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Dubai Hospitality and Tourism Industry Outlook
Oct 05, 09 | 1:56 am
The figure below presents monthly RevPAR, ADR, and occupancy indicators for hotels in Dubai for 2009 year to date.
It is clear that hotels in Dubai have been able to stabilise occupancy levels at 64 - 66% over the summer at the expense of ADR which continued to decline 4 - 6% month on month. However, PKF The Consulting House are of the opinion that ADRs are at or close to a bottom and that both ADR and occupancy should grow through December. It is too early to predict whether RevPAR will break USD 200 by the year's end but this is likely during Q1 2010 boosted by Dubai Shopping Festival and events such as Gulfood Exhibition and the Dubai International Arabian Horse Championship. Overall, the fact that RevPAR for Dubai's hotels has declined only 35% over record 2008 figures is remarkable considering that an additional 24 - 25% of hotel and hotel apartment room supply was added over the same period (Q1 2009 vs. Q1 2008).
Looking forward to 2010 and beyond, the outlook for recovery and growth in arrivals and guest nights is positive. The twin engines of Dubai's tourism industry, Dubai Department of Tourism and Commerce Marketing (DTCM) and Emirates Airlines, will help ensure growth in the short term (2010); DTCM continues to aggressively market Dubai in key generator markets (evidence: DTCM hosted the annual conference of the Travel Agents Association of India, India's largest and oldest travel industry group, this September) while Emirates Airlines continues to grow its fleet and add destinations (evidence: Tim Clark, President of Emirates Airline, estimates that the number of airplanes operated by Emirates will grow 25% over the next 3 years). Dubai Airports itself has predicted that total passenger traffic is expected to grow by an additional 5.5 million (representing 13.5% growth) to a staggering 46 million by 2010. Growth in arrivals takes into consideration the additional arrivals expected due to the growth of the Dubai's new budget carrier FlyDubai and the opening of Dubai World Central - Al Maktoum International Airport in H2 2010. To put this into perspective, industry experts predict that in the long term, Dubai will become the fourth largest aviation hub (from its current rank of sixth) after Hong Kong, London Heathrow and Beijing. Of course, arrivals do not necessarily translate to increased room nights but promotions such as that between Emirates and The Address which gave Emirates' First and Business Class passengers one free night stay in Dubai are helping to convert passenger traffic into overnights.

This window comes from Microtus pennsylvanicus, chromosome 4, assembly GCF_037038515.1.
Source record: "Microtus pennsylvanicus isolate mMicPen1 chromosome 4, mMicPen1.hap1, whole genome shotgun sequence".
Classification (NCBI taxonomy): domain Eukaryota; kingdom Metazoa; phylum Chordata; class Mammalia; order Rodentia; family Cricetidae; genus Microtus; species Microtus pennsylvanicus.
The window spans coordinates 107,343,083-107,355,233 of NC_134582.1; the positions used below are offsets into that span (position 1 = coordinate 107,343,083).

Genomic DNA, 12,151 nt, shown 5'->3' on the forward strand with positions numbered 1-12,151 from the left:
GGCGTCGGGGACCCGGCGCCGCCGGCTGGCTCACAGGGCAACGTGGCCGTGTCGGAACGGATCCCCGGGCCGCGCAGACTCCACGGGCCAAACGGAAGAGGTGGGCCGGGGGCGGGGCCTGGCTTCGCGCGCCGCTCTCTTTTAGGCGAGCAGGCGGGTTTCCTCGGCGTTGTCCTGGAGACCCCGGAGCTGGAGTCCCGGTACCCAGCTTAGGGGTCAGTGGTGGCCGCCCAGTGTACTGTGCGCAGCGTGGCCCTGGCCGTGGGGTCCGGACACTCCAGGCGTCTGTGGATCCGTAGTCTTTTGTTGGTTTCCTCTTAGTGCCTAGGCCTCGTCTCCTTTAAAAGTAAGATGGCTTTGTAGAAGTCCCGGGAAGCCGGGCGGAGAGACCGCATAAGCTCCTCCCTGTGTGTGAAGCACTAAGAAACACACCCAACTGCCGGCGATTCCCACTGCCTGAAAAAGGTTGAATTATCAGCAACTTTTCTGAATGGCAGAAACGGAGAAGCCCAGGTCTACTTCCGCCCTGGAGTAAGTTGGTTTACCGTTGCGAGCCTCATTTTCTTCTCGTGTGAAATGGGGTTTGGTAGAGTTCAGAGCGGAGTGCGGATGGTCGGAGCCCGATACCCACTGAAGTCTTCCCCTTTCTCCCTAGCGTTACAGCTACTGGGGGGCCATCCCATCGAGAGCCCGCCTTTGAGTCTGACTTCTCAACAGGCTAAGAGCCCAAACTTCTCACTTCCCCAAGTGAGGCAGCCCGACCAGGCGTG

In the near future, Destination Dubai will continue to enjoy the global spotlight (for all the right reasons) which will undoubtedly boost tourism. The successful launch of Dubai metro created significant international publicity, the first of many landmark events for the city which will help mitigate the negative press Dubai has recently received due to the severe downturn in the real estate market, corporate scandals, and spiralling debt concerns (which were no different anywhere else - it's just the tallest trees that catch the wind). Other milestone events over the next year that are expected to substantially boost the image of "Destination Dubai" include the launch of Burj Dubai, the opening of Al Maktoum International Airport in June 2010 and the opening of the Green Line of Dubai's metro in late 2010. The launch of Burj Dubai in particular, rumoured to be as early as UAE National Day (December 2, 2009), will be a major boost to tourism; tourists will flock to "At the Top", an observation deck located on level 124 of the tallest freestanding structure in the world, to get their pictures taken with a backdrop of the towers of Sheikh Zayed Road, DIFC, and the distant Burj Al Arab and the Palm Jumeirah.